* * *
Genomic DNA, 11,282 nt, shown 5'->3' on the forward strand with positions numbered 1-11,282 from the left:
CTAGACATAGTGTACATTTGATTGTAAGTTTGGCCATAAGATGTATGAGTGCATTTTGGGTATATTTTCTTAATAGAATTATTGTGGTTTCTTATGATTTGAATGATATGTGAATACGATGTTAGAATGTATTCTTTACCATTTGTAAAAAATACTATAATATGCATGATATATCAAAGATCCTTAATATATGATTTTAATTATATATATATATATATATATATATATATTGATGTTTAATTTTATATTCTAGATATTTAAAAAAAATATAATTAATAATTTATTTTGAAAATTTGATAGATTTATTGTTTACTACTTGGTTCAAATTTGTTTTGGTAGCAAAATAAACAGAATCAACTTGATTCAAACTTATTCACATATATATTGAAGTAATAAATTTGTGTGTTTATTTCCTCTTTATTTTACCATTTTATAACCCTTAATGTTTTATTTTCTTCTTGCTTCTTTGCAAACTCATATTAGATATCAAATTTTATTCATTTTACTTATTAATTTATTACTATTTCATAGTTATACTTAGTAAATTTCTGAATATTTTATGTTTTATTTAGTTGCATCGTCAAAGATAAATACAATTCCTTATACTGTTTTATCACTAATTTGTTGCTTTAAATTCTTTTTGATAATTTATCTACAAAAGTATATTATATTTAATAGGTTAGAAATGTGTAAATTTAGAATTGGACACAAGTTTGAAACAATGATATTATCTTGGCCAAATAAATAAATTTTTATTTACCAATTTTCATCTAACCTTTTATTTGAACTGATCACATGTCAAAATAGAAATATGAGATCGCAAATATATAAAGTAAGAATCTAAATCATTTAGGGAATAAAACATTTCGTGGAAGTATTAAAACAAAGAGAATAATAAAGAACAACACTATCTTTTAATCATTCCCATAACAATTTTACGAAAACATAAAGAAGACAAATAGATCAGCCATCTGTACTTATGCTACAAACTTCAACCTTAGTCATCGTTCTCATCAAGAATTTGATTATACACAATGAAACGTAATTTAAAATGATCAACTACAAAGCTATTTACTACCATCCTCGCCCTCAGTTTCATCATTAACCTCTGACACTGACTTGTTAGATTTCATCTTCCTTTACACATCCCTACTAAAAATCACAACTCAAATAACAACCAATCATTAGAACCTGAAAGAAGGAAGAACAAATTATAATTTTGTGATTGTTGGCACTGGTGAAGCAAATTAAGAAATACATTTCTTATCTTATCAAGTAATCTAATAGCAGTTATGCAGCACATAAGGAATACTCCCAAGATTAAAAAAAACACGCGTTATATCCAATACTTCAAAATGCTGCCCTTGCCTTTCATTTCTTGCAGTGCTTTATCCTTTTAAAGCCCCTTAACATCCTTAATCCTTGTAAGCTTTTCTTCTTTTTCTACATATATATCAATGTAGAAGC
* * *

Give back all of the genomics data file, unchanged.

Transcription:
Genomic DNA, 11,282 nt, shown 5'->3' on the forward strand with positions numbered 1-11,282 from the left:
CTAGACATAGTGTACATTTGATTGTAAGTTTGGCCATAAGATGTATGAGTGCATTTTGGGTATATTTTCTTAATAGAATTATTGTGGTTTCTTATGATTTGAATGATATGTGAATACGATGTTAGAATGTATTCTTTACCATTTGTAAAAAATACTATAATATGCATGATATATCAAAGATCCTTAATATATGATTTTAATTATATATATATATATATATATATATATATTGATGTTTAATTTTATATTCTAGATATTTAAAAAAAATATAATTAATAATTTATTTTGAAAATTTGATAGATTTATTGTTTACTACTTGGTTCAAATTTGTTTTGGTAGCAAAATAAACAGAATCAACTTGATTCAAACTTATTCACATATATATTGAAGTAATAAATTTGTGTGTTTATTTCCTCTTTATTTTACCATTTTATAACCCTTAATGTTTTATTTTCTTCTTGCTTCTTTGCAAACTCATATTAGATATCAAATTTTATTCATTTTACTTATTAATTTATTACTATTTCATAGTTATACTTAGTAAATTTCTGAATATTTTATGTTTTATTTAGTTGCATCGTCAAAGATAAATACAATTCCTTATACTGTTTTATCACTAATTTGTTGCTTTAAATTCTTTTTGATAATTTATCTACAAAAGTATATTATATTTAATAGGTTAGAAATGTGTAAATTTAGAATTGGACACAAGTTTGAAACAATGATATTATCTTGGCCAAATAAATAAATTTTTATTTACCAATTTTCATCTAACCTTTTATTTGAACTGATCACATGTCAAAATAGAAATATGAGATCGCAAATATATAAAGTAAGAATCTAAATCATTTAGGGAATAAAACATTTCGTGGAAGTATTAAAACAAAGAGAATAATAAAGAACAACACTATCTTTTAATCATTCCCATAACAATTTTACGAAAACATAAAGAAGACAAATAGATCAGCCATCTGTACTTATGCTACAAACTTCAACCTTAGTCATCGTTCTCATCAAGAATTTGATTATACACAATGAAACGTAATTTAAAATGATCAACTACAAAGCTATTTACTACCATCCTCGCCCTCAGTTTCATCATTAACCTCTGACACTGACTTGTTAGATTTCATCTTCCTTTACACATCCCTACTAAAAATCACAACTCAAATAACAACCAATCATTAGAACCTGAAAGAAGGAAGAACAAATTATAATTTTGTGATTGTTGGCACTGGTGAAGCAAATTAAGAAATACATTTCTTATCTTATCAAGTAATCTAATAGCAGTTATGCAGCACATAAGGAATACTCCCAAGATTAAAAAAAACACGCGTTATATCCAATACTTCAAAATGCTGCCCTTGCCTTTCATTTCTTGCAGTGCTTTATCCTTTTAAAGCCCCTTAACATCCTTAATCCTTGTAAGCTTTTCTTCTTTTTCTACATATATATCAATGTAGAAGC